“Wow!” said Jessica. “It feels like we are really moving.” She had to raise her voice because the engines were rather loud.

“Hey look!!” said Oliver. “All the other planes at this airport are kind of weird.”

“Isn’t that one a Spitfire?” asked Dad.

Mum was looking blankly ahead of her. She wasn’t a good flyer at the best of times. Dad held her hand. She said quietly to him, “Tell me this isn’t real?”

“Honestly,” said Dad, “I’ve no idea.”

The enormous plane paused at the top of the main runway for a moment, before moving off and starting to pick up speed. The walls of their cabin began to shake and the glass in the cupboards jangled.

Jessica gripped the arms of her chair. She thought: “This game is VERY realistic. But there’s no way this huge hulking tin can take off, is there?”

But it did. A few moments later, there was a tremendous judder as the wheels left the tarmac. Jessica felt like she had left her stomach on the ground. She closed her eyes. “We’re gonna die,” she thought. She felt the aircraft tilt sideways as it changed course in the sky above London.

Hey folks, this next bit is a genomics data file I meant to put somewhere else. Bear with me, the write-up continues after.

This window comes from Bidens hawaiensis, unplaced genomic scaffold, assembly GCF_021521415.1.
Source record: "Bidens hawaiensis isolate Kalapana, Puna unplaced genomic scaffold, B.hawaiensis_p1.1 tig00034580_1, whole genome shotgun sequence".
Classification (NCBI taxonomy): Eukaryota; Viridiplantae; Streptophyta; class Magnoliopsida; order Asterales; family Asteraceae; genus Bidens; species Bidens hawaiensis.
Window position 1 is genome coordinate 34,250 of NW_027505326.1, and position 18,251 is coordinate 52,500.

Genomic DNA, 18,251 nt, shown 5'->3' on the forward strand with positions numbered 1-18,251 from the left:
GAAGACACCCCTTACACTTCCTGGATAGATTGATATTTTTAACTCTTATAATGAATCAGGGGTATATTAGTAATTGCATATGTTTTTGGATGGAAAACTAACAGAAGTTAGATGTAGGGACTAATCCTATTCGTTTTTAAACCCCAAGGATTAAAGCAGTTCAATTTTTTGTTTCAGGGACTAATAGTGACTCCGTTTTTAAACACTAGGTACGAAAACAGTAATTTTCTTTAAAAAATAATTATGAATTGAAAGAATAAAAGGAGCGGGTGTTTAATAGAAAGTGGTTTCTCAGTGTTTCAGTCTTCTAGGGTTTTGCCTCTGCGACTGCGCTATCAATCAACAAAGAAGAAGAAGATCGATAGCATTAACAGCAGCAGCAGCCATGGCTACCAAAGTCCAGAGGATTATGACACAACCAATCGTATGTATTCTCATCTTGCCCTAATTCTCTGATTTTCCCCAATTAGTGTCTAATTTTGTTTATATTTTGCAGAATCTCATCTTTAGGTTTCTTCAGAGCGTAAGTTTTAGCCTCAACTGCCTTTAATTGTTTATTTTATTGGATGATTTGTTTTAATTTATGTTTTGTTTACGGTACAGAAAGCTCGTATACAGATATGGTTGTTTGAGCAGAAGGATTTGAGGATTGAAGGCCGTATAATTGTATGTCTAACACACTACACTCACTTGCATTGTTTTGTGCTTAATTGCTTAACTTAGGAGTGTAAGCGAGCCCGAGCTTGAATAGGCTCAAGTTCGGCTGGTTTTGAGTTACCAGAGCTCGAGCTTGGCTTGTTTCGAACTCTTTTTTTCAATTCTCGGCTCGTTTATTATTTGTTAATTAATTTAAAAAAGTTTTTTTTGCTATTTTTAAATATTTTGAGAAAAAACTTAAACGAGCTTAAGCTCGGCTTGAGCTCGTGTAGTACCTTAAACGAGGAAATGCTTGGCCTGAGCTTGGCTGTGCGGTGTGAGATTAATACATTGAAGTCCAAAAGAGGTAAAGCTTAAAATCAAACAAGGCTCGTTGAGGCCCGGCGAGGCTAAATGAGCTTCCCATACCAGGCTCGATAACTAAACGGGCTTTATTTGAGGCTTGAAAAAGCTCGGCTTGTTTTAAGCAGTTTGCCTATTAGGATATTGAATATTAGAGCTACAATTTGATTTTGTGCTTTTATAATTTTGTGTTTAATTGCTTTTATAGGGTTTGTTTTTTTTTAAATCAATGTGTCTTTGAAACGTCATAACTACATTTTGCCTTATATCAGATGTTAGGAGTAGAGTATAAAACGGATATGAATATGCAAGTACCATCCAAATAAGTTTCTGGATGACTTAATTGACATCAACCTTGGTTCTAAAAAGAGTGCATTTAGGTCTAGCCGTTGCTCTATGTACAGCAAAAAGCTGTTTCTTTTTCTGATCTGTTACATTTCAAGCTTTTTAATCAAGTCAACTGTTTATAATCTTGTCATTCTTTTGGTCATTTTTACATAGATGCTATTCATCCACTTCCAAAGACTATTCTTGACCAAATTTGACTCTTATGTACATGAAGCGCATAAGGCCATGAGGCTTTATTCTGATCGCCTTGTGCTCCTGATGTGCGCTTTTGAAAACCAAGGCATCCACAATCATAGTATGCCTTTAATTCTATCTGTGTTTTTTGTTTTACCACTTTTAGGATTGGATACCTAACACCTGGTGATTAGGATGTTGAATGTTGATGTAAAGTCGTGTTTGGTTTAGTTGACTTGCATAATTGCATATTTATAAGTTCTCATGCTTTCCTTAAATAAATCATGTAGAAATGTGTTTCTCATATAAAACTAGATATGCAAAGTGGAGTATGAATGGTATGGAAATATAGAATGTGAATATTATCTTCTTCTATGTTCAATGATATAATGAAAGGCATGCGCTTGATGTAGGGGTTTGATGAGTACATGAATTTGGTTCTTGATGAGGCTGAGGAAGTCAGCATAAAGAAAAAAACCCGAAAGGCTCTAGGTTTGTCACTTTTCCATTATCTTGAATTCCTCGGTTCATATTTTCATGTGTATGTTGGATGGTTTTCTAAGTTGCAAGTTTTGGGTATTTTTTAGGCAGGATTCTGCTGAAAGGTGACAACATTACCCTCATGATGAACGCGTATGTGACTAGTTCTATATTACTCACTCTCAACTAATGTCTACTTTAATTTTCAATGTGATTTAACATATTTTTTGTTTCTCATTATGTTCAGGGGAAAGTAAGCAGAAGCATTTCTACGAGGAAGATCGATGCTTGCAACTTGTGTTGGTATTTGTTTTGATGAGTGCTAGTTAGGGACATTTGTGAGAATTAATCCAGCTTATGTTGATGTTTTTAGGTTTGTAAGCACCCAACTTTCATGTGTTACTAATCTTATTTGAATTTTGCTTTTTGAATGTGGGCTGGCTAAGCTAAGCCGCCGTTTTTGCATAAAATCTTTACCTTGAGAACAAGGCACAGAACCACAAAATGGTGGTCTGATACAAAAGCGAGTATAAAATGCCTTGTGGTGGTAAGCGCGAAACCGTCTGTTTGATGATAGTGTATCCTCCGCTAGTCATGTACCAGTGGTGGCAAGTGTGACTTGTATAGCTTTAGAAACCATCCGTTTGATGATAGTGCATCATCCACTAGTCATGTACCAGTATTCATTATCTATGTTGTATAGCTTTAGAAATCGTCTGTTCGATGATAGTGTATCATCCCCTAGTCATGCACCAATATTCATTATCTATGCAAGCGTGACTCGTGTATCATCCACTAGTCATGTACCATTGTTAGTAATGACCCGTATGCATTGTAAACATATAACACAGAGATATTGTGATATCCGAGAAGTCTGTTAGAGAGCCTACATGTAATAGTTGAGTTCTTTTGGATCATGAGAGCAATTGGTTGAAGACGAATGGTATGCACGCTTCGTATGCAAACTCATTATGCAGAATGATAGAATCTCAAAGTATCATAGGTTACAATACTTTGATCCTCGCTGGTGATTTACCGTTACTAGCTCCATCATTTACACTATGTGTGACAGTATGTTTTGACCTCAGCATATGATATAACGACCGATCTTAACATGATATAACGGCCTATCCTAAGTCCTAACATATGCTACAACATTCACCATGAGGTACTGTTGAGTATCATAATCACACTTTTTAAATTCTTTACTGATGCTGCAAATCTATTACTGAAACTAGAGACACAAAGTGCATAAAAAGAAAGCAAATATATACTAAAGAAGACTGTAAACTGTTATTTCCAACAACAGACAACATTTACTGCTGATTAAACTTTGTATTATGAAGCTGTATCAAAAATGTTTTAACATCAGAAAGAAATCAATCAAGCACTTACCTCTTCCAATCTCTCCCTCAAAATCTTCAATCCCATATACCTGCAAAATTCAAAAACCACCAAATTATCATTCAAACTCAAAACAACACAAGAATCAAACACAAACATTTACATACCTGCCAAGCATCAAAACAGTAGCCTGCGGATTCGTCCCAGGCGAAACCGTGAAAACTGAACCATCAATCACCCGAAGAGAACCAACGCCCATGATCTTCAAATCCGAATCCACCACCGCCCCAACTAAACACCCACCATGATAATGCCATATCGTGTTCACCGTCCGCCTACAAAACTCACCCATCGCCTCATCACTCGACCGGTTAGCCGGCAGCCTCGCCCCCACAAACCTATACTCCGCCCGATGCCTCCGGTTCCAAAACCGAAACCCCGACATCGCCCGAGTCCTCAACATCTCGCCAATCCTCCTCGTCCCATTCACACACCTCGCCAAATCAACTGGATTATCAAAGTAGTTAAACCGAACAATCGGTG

“And all because Dad was too stingy to buy a ticket on a real airline. Even BargainJet wasn’t cheap enough for him.”

She knew that her thoughts made little sense, but it didn’t matter, she just wanted to blame her dad for scaring the living daylights out of her.

It wasn’t long before the steward’s voice came over the loudspeaker and said, “Ladies and gentlemen, now we are safely on our way, Captain Cook has advised that you can loosen your seatbelts. Our first sitting for dinner will be starting shortly, and the cocktail lounge is now serving drinks. Our program of movies will be commencing in the cinema in approximately 15 minutes.”

“Let’s go and see the cartoon,” said Oliver.

“Jessica, can you take him?” said Mum. “I’m feeling a bit queasy. This simulation is very convincing.”

Jessica thought a cartoon might take her mind off her nervous thoughts. She and Oliver went back along the corridor toward the Dining Hall. There were half a dozen other passengers heading the same way.

“Wow!” they are really dressed up!” said Jessica. A lady in a shimmering green evening gown was walking arm-in-arm with a gentleman in a dark suit. Some had the most elaborate hairstyles, full of thick curls.